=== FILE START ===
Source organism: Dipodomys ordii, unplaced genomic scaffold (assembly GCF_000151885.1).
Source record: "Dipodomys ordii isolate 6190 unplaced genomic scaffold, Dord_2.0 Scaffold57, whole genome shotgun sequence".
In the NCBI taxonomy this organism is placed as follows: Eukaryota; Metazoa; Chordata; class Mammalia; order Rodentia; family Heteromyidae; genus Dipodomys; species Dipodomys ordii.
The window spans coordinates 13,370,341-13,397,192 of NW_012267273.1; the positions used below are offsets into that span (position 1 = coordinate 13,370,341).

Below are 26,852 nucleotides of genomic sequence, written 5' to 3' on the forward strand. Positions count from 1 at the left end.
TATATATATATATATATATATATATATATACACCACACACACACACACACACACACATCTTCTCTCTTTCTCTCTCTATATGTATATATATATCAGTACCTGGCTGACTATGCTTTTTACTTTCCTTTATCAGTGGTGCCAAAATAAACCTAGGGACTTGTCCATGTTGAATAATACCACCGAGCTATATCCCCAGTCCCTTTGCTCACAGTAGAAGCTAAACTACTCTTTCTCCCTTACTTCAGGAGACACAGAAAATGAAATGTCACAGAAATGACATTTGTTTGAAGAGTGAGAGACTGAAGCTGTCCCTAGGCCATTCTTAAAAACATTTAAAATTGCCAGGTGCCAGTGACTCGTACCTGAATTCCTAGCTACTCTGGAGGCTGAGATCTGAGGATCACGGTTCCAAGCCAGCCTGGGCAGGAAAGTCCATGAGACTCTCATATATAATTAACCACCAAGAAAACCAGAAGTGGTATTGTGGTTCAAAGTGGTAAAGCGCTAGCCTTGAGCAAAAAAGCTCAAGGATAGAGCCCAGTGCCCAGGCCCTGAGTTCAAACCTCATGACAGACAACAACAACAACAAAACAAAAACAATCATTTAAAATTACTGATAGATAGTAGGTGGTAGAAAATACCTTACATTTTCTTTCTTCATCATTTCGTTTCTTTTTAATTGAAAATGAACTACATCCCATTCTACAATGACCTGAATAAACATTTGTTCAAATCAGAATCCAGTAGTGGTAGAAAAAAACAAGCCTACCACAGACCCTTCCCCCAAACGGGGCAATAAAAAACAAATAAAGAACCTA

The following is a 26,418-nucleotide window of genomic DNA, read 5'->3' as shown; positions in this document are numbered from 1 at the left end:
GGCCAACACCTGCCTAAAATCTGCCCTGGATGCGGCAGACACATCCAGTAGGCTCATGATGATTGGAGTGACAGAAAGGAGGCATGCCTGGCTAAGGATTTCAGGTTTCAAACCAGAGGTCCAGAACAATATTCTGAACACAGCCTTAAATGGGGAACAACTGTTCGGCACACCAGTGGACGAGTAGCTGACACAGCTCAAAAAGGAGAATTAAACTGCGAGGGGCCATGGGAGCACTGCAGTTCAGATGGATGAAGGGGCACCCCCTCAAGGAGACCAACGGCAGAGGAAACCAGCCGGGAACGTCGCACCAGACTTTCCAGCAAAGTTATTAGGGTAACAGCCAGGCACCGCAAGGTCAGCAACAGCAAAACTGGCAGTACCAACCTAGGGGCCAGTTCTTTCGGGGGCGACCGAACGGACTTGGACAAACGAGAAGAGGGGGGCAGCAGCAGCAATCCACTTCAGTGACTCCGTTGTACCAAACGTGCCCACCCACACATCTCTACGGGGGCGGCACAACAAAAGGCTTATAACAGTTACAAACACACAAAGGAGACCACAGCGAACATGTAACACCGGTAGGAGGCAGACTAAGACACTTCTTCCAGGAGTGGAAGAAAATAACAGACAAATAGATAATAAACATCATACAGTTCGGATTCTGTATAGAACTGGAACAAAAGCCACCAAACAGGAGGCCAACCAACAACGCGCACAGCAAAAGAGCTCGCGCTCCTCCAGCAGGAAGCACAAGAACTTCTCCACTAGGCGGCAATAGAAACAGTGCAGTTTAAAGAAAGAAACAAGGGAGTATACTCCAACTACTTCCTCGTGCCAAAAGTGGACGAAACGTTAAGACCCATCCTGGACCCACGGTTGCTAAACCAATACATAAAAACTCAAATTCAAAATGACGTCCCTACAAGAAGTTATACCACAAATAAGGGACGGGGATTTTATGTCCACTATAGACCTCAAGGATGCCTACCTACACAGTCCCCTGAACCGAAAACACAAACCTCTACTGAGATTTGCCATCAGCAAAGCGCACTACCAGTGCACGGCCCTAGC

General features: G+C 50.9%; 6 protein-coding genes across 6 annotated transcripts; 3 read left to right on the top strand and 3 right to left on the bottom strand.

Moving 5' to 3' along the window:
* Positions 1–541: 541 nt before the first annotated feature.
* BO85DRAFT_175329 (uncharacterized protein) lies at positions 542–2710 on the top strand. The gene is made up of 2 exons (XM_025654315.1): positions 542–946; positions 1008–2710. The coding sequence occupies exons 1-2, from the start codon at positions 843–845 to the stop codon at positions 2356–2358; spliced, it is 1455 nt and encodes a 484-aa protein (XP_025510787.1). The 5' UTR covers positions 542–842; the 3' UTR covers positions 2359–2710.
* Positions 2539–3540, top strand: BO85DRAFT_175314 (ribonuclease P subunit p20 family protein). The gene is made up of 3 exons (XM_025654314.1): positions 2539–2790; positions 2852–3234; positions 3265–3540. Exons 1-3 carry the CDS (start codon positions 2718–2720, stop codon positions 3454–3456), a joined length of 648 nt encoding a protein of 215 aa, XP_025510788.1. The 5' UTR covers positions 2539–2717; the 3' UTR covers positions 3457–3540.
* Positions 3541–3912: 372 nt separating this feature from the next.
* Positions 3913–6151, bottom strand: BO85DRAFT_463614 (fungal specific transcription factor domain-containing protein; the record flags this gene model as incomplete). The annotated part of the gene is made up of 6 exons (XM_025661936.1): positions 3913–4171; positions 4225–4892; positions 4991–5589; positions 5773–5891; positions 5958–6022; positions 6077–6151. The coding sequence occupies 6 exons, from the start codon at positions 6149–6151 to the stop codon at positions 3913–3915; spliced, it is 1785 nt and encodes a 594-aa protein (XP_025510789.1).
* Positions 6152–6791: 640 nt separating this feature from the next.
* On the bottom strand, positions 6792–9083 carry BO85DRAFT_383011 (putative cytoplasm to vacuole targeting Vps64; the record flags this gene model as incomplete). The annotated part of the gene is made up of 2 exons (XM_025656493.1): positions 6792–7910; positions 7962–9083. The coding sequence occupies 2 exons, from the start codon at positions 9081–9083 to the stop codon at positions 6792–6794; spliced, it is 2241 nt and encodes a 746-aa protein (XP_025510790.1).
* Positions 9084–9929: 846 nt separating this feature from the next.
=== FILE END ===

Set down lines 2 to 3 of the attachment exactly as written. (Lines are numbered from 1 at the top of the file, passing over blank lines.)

Source record: "Dipodomys ordii isolate 6190 unplaced genomic scaffold, Dord_2.0 Scaffold57, whole genome shotgun sequence".
In the NCBI taxonomy this organism is placed as follows: Eukaryota; Metazoa; Chordata; class Mammalia; order Rodentia; family Heteromyidae; genus Dipodomys; species Dipodomys ordii.